These include practically all the Arab oil states who correctly see themselves as the real targets of Iranian military preparations. Even Saudi Arabia, which fosters Wahabi-ism and has given lots of aid to al Qaeda, knows it needs us, and possibly even Israel to protect it from Iran.

    Actual war with Iran would destroy that threat, and return Saudi Arabia to its obnoxious and bigoted policies which see the West as its main potential enemy.

    Now we are far better off developing methods for intercepting and destroying infiltration, of potential further use elsewhere, than by cutting it off.

  • markbuehner

    “Leaking borders has been a problem since the start of Operation Iraqi Freedom, and three years ago Iraq was “calling on? Iran and Syria to help seal the borders.”

    Which is equivalent to calling on the mafia to help stem crime. I dont know how many ways this needs to manifest itself, but let me reiterate- none of these nations have any interest in stemming the flow. Talking to them isnt going to change that. Bombing them might, but that seems to be off the table. We’re on our own, and we’re idiots to live in a fantasy land where we rely on our enemies to help us out just because we’re nice to them.

    “How does a country with such porous and long borders sealthem?”

    The same way its been done since time immemorial- walls and weapons. We have to realize that the Iraqi borders are very similar to the US-Mexico border in that while there are some semblance of security, the reality is that there is NONE. Entering Iraq isnt just possible, its easy.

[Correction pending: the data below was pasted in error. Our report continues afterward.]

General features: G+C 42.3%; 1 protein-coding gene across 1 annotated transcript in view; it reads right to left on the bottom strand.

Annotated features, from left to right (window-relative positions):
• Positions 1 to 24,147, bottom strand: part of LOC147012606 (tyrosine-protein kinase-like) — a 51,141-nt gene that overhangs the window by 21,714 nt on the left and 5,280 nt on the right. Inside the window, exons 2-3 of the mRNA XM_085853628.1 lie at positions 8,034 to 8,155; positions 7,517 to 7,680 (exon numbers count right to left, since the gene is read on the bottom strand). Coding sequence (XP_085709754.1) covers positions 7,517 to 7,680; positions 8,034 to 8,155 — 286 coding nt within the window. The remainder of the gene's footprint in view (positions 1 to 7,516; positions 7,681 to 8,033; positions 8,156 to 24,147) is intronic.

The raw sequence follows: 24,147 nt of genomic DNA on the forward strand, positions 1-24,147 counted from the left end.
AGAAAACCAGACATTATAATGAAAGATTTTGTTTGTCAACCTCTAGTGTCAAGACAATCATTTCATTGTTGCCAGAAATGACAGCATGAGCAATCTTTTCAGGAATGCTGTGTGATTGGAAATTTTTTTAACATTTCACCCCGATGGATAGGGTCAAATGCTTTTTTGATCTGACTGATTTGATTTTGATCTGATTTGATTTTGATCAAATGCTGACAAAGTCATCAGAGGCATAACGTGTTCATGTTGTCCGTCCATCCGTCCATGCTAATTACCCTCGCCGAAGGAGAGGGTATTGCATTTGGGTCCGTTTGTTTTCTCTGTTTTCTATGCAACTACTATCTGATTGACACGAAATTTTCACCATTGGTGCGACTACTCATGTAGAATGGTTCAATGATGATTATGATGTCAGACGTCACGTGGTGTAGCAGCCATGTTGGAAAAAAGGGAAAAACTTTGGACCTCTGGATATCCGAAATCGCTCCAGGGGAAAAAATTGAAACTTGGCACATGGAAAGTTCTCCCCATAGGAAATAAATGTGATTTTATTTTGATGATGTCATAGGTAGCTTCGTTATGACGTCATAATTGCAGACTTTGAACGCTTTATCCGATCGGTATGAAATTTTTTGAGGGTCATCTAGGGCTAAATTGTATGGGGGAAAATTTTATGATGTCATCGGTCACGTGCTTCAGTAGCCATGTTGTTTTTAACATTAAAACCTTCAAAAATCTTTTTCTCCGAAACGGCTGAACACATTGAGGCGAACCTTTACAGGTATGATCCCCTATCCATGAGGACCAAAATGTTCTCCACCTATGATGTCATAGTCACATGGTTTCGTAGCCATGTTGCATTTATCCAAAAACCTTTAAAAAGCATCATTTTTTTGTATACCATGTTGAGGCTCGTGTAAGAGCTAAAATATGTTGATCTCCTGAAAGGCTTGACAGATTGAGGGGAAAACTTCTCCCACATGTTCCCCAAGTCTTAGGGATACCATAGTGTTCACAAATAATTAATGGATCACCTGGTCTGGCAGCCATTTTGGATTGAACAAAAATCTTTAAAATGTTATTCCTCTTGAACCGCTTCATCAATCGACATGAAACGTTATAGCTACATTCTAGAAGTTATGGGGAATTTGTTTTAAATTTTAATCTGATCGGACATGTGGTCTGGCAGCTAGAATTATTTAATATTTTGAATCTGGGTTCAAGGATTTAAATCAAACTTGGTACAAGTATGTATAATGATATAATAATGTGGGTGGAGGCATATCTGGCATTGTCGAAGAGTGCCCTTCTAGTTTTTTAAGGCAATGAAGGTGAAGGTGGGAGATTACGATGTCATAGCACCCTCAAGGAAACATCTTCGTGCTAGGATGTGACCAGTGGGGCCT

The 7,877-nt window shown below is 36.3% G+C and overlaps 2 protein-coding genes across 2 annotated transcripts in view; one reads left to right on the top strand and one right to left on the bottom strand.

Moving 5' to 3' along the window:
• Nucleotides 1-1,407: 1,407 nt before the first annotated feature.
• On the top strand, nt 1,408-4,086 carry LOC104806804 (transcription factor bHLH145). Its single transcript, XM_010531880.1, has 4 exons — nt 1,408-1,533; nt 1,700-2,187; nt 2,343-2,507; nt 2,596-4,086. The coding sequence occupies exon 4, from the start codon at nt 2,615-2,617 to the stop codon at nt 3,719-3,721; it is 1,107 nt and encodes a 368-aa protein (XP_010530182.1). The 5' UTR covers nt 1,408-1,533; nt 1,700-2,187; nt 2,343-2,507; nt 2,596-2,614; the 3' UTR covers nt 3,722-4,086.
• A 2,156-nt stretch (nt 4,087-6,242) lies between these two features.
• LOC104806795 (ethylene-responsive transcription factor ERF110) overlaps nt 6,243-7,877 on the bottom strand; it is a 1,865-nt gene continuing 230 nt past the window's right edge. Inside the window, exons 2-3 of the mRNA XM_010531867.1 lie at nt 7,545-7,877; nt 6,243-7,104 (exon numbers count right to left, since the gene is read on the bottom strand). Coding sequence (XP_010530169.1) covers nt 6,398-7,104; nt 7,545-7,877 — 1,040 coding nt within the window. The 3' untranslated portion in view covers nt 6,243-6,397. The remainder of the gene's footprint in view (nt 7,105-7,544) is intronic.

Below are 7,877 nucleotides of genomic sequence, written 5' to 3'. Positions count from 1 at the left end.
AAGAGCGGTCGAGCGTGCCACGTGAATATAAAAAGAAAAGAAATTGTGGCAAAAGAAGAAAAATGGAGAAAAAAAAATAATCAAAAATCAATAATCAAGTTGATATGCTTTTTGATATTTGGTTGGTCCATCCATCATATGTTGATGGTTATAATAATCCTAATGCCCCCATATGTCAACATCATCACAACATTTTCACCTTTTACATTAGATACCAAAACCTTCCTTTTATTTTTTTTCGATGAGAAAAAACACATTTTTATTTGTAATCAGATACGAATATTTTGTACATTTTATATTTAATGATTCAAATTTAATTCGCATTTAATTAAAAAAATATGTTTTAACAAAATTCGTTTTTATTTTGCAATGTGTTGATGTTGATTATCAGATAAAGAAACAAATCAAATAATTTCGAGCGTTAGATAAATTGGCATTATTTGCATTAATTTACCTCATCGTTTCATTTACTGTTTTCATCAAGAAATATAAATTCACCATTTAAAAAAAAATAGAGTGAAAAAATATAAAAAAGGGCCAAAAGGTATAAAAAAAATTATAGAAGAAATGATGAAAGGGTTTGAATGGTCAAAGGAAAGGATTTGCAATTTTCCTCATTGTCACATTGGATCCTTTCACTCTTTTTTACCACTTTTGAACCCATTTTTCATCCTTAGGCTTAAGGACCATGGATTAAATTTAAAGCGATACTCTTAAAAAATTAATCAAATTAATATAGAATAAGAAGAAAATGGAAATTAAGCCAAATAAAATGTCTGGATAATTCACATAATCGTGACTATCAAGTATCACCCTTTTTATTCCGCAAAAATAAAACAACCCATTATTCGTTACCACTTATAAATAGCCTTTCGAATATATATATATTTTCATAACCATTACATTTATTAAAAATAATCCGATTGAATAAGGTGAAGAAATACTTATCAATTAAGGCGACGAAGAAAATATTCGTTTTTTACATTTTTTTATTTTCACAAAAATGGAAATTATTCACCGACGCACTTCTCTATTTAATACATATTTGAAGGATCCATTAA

The main answer is land mines. Vast fields of mines surrounded by barbed wire and warning signs can be constructed within weeks. Then all you need is some mobile forces to check up on the booms. Obviously the downside is you have the peacenicks of the world having kittens- but the truth is that FAR fewer people will be killed by those mines than will be killed by suicide bombers they would stop (i realize logic isnt the land mine peoples strong suit, but it is true nonetheless).

    Essentially this isnt an engineering problem at all. Its entirely a political problem. Our administration doesnt have the political will to seal the borders. It never has.

  • Pingback: The Captain's Journal » Is That A Threat Or A Promise? Saudis Warn Against U.S. Veto of Terror State()

You are currently reading "Sun Tzu and the Art of Border Security", entry #572 on The Captain's Journal.

This article is filed under the category(s) Iran,Iraq,Saudi Arabia,Syria,The Art of War and was published August 7th, 2007 by Herschel Smith.